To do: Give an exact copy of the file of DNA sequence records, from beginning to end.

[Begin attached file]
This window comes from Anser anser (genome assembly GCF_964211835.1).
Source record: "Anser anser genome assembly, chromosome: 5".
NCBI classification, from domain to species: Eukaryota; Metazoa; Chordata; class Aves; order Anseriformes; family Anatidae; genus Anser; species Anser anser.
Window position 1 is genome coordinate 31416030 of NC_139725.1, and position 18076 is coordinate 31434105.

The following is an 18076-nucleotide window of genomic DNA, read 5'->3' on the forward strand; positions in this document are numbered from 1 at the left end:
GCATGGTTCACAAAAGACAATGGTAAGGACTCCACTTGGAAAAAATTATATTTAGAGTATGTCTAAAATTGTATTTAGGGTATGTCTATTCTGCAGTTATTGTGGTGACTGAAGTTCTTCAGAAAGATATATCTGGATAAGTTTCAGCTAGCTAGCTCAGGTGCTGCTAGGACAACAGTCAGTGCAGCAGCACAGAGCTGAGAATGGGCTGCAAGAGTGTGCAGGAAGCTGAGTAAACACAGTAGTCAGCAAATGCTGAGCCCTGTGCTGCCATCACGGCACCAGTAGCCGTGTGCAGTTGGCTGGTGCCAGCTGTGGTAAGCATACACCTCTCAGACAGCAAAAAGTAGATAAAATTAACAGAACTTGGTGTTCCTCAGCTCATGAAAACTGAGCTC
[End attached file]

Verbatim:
This window comes from Anser anser (genome assembly GCF_964211835.1).
Source record: "Anser anser genome assembly, chromosome: 5".
NCBI classification, from domain to species: Eukaryota; Metazoa; Chordata; class Aves; order Anseriformes; family Anatidae; genus Anser; species Anser anser.
Window position 1 is genome coordinate 31416030 of NC_139725.1, and position 18076 is coordinate 31434105.

The following is an 18076-nucleotide window of genomic DNA, read 5'->3' on the forward strand; positions in this document are numbered from 1 at the left end:
GCATGGTTCACAAAAGACAATGGTAAGGACTCCACTTGGAAAAAATTATATTTAGAGTATGTCTAAAATTGTATTTAGGGTATGTCTATTCTGCAGTTATTGTGGTGACTGAAGTTCTTCAGAAAGATATATCTGGATAAGTTTCAGCTAGCTAGCTCAGGTGCTGCTAGGACAACAGTCAGTGCAGCAGCACAGAGCTGAGAATGGGCTGCAAGAGTGTGCAGGAAGCTGAGTAAACACAGTAGTCAGCAAATGCTGAGCCCTGTGCTGCCATCACGGCACCAGTAGCCGTGTGCAGTTGGCTGGTGCCAGCTGTGGTAAGCATACACCTCTCAGACAGCAAAAAGTAGATAAAATTAACAGAACTTGGTGTTCCTCAGCTCATGAAAACTGAGCTC